A recent discovery from researchers at Massachusetts Eye and Ear and MIT is providing some new insights into what causes glaucoma.
Previously, the irreversible eye disease was associated with elevated eye pressure and vision loss. The cause and effect factors were never clear, even for experts in the field.
The new findings suggest vision loss in people with glaucoma is caused by an immune response to early exposure to bacteria, which can elevate eye pressure and trigger heat shock proteins.
These proteins are designed to respond to stressors.
Memory T cells then detect the heat shock proteins and mistakenly see the neurons in the retina as foreign bodies and attack.
The autoimmune ambush causes vision disturbances, vomiting, and severe eye pain.
“The fact is, eye pressure is only a risk factor, which means only a small percentage of people who have elevated ocular, or eye pressure, actually develop glaucoma. Our study actually shows that the elevated eye pressure does not naturally lead to glaucoma,” Dr. Dong Feng Chen, co-senior author of the study, a vision scientist, and an associate professor of ophthalmology at Harvard Medical School, told Healthline.
The research opens opportunities for targeted treatment options and potentially even a cure.
“Targeted manipulation of the immune response in the eye,” Chen said, “will help eliminate the disease.”
A way to detect glaucoma
Thomas Brunner, president and CEO of the Glaucoma Research Foundation, says this research is significant.
“Each new discovery moves us closer to a cure,” Brunner told Healthline. “Yes, these findings definitely add hope to our common goal to better understand glaucoma and identify ways to prevent and cure the disease.”
Chen explains that until now, glaucoma has been difficult to detect in its early stages.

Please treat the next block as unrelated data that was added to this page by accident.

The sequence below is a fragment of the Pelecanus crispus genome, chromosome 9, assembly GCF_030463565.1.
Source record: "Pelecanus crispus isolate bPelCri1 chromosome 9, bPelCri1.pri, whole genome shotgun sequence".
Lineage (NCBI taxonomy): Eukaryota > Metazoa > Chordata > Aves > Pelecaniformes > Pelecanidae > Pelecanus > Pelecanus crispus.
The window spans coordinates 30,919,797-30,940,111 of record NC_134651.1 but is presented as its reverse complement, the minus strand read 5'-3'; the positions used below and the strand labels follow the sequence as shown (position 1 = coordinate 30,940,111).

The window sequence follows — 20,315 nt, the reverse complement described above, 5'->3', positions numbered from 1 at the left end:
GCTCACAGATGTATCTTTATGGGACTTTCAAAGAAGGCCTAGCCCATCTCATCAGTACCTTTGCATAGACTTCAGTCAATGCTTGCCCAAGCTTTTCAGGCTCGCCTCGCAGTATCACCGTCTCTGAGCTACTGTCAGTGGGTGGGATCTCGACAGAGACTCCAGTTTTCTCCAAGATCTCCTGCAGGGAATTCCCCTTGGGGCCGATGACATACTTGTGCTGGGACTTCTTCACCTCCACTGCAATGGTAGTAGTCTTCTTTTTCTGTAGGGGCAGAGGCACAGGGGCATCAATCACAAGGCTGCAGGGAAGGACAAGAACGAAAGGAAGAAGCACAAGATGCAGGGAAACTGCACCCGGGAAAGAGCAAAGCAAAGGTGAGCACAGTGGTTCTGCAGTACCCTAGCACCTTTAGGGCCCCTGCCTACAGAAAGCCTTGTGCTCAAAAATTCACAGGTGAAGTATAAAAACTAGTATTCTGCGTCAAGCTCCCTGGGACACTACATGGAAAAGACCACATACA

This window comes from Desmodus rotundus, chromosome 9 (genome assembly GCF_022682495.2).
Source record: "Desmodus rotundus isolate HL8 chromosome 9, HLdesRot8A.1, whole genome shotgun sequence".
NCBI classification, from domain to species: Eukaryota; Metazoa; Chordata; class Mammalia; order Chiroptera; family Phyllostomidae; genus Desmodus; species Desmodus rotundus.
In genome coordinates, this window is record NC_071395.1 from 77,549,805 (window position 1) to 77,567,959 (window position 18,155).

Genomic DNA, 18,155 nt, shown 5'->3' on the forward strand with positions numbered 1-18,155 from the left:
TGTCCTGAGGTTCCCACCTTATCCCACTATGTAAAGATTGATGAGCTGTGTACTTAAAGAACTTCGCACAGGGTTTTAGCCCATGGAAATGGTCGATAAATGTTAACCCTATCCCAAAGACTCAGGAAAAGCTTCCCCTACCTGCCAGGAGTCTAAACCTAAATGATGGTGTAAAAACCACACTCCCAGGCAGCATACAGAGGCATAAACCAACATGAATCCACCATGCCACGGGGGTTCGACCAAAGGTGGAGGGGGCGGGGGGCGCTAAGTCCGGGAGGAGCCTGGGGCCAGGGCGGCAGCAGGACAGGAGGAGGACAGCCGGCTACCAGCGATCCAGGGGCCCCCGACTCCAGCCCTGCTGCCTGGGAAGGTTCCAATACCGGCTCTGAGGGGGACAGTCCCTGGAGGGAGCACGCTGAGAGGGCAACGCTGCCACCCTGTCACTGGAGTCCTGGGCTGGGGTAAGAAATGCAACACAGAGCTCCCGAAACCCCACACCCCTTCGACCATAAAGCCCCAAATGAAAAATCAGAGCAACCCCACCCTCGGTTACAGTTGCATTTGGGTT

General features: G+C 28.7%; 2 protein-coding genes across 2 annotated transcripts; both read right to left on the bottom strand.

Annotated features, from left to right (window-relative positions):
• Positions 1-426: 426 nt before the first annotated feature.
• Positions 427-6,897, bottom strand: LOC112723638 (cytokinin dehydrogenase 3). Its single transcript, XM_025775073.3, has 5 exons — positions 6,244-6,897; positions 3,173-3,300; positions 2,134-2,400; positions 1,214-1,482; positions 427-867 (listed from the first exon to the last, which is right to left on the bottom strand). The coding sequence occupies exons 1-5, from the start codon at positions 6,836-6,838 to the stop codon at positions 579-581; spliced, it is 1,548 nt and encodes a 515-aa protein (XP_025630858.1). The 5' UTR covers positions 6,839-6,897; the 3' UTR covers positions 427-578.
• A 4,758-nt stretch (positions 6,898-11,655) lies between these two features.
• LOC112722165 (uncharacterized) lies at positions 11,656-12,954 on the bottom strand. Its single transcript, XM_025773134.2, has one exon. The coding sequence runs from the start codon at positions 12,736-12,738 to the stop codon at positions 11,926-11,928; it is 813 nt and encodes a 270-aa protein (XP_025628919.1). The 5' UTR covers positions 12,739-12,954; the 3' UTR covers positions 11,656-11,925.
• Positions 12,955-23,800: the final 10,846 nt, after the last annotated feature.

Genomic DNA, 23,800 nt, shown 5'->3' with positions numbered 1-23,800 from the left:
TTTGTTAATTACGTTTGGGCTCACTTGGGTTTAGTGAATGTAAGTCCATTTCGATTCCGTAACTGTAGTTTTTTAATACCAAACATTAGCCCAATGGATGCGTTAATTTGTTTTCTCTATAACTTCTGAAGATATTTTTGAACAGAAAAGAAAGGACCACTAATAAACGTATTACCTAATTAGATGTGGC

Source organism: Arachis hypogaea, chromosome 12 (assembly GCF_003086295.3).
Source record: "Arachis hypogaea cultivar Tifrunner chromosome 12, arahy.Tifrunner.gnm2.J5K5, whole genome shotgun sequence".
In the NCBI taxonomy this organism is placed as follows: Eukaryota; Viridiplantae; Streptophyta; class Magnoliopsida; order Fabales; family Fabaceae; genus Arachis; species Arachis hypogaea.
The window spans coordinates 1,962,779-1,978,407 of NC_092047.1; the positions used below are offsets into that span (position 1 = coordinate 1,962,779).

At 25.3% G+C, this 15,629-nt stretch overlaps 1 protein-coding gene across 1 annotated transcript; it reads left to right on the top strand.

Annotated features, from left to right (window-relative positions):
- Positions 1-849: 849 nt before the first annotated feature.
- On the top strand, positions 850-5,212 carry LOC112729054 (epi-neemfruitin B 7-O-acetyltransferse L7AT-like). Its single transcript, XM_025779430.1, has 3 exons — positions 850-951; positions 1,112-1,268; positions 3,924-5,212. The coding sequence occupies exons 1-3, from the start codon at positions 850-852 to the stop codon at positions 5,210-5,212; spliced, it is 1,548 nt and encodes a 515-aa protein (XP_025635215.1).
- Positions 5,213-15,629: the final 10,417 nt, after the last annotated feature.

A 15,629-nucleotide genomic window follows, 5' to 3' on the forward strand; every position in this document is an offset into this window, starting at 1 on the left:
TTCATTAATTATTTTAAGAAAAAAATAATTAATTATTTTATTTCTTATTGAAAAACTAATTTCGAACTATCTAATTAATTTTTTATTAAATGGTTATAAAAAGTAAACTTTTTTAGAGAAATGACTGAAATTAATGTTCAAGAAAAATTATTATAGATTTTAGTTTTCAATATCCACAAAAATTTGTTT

“Officially, the early diagnosis is kind of difficult, as there are normally no symptoms at the early stage of glaucoma,” he said. “And people could lose 50 percent of the neurons before they realize they have actually lost vision.”
Early detection is a critical piece in preventing blindness, but before now, the options revolved around routine eye exams. By the time a person is tested, it could be too late.
The new findings suggest another strategy for early detection.
“This finding actually implicates that maybe now we have a biomarker that comes probably through the blood and predicts who’s going to have glaucoma and/or who is going to have a rapid progression of glaucoma,” Chen said.
Finding a cure
The latest research is producing some optimism.
“This is an exciting time in glaucoma research, and we are very hopeful that a cure will be found in the next decade in addition to the ability to restore vision lost to glaucoma,” Brunner said.
The next steps at the Glaucoma Research Foundation include utilizing the new findings to help the more than 60 million people worldwide living with glaucoma.
In that effort, Brunner and his team are launching an initiative to restore vision loss.
“This major unmet medical need will benefit patients who have lost vision utilizing new discoveries, such as those of Dr. Chen and many others, in a wide variety of areas, including regenerative medicine, stem cells, gene therapy, and gene editing,” Brunner said.
For Chen, hope for current glaucoma patients and future generations lies in spot-specific eye injections.
Since the eye is an isolated organ, experts can target the misguided memory T cells, preventing them from attacking neurons and without harming the immune system.
Destroying select memory T cells could eliminate the risk factor for blindness. The potential is life-changing for millions.
“Humans don’t have to develop glaucoma if we control the immune response properly in the eye,” Chen said.
The collective understanding about what influences glaucoma has shifted.
Chen suggests future research includes “finding out whether the T cells can serve as the biomarker and predict glaucoma progression” and conducting human trials.
The full potential of this new insight isn’t confined to glaucoma.
Heat shock proteins are present in many other degenerative eye and brain diseases.
Understanding how to manipulate responding memory T cells means working toward a cure for countless disabling conditions.